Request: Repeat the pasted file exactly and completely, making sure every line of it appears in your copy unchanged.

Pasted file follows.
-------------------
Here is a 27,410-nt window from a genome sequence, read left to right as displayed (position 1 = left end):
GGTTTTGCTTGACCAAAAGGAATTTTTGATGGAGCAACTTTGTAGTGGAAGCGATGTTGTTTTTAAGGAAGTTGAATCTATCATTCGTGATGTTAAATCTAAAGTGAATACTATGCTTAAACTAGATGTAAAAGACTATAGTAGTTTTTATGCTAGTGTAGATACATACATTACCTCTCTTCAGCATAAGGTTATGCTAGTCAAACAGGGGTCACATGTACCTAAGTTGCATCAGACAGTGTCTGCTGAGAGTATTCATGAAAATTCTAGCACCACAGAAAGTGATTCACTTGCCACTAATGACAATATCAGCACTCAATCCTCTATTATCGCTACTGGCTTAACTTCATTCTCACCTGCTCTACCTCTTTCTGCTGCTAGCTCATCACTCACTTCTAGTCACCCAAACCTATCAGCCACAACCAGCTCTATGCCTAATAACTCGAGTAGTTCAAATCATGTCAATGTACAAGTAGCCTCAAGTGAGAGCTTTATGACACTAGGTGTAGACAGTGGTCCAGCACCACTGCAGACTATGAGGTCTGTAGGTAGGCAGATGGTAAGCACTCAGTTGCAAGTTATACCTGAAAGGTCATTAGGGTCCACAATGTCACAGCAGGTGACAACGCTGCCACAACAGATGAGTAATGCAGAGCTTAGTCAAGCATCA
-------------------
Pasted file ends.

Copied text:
Here is a 27,410-nt window from a genome sequence, read left to right as displayed (position 1 = left end):
GGTTTTGCTTGACCAAAAGGAATTTTTGATGGAGCAACTTTGTAGTGGAAGCGATGTTGTTTTTAAGGAAGTTGAATCTATCATTCGTGATGTTAAATCTAAAGTGAATACTATGCTTAAACTAGATGTAAAAGACTATAGTAGTTTTTATGCTAGTGTAGATACATACATTACCTCTCTTCAGCATAAGGTTATGCTAGTCAAACAGGGGTCACATGTACCTAAGTTGCATCAGACAGTGTCTGCTGAGAGTATTCATGAAAATTCTAGCACCACAGAAAGTGATTCACTTGCCACTAATGACAATATCAGCACTCAATCCTCTATTATCGCTACTGGCTTAACTTCATTCTCACCTGCTCTACCTCTTTCTGCTGCTAGCTCATCACTCACTTCTAGTCACCCAAACCTATCAGCCACAACCAGCTCTATGCCTAATAACTCGAGTAGTTCAAATCATGTCAATGTACAAGTAGCCTCAAGTGAGAGCTTTATGACACTAGGTGTAGACAGTGGTCCAGCACCACTGCAGACTATGAGGTCTGTAGGTAGGCAGATGGTAAGCACTCAGTTGCAAGTTATACCTGAAAGGTCATTAGGGTCCACAATGTCACAGCAGGTGACAACGCTGCCACAACAGATGAGTAATGCAGAGCTTAGTCAAGCATCA